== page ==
Tuesday, July 03, 2012

Red light, green light

Just read what is probably my favorite novel of the year.  It is incredibly good, and not yet published in the US unfortunately (it is going to be hard for me to put it evangelically into people's hands): Alan Warner's The Deadman's Pedal.  Aside from the fact that it includes all sorts of elements I particularly like, the prose is unbeatably perfect, and with a very different set of political and cultural alignments than Alan Hollinghurst, whose books I love but who is coming at things from a point of view that is frequently off-putting to me. 

In a curious way I was much reminded of Alan Garner, whose name is only different by one letter, the Garner of Red Shift rather than Weirdstone.  Geology, place, history, above all language and the particular vocabularies associated with various forms of expert knowledge; I can't think of another book whose idiom quite so precisely and magically as this one captures a whole world with all of its dimensions.  Stuart Kelly's review at the Guardian fortunately saves me the trouble of trying to write a better description here!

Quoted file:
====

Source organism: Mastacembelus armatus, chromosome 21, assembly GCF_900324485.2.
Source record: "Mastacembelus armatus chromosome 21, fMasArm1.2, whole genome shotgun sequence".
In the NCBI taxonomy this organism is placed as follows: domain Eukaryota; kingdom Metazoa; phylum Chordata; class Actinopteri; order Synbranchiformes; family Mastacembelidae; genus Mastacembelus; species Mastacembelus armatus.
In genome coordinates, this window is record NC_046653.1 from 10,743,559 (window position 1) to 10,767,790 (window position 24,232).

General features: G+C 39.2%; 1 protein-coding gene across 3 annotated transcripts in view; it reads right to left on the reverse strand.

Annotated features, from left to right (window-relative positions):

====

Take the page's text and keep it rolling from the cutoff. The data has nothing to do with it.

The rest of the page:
Not sure if the feel will translate in a short excerpt, but here are a few sentences I especially liked (they are unusual in the context of the novel as a whole, there is almost an aphoristic quality to the final sentence - not Warner's usual habit - which is why it stood out, though it is quite distinct from the Flaubert-Hollinghurst-St. Aubyn lineage of satirical summing-up):
The bike struggled with their combined weights on the hairpin corner at the top of the King's Way and he had to turn the handlebar gear down to second with the bright headlight of an impatient car behind them before he indicated left and pulled in.
This lay-by, so insignificant in their previous lives, had now become their place of meeting.  The need was less furtive and romantic than that the engine on the new bike struggled to take them both up the longer and steeper hill within the Brae Estate -- as Simon had discovered on his birthday.  Almost all Simon's comments on any future Nikki and he would share involved reference to a more powerful, anticipated motorbike.


  1. Hmm, I remember picking up The Sopranos in a Waterstones when it came out, absolutely serendipitously, and being blown away. But then I couldn't finish the sequel. However, will ask my dad to pick this up, he's coming next week.

  2. OK, you've convinced me. I'm going to order it despite the price!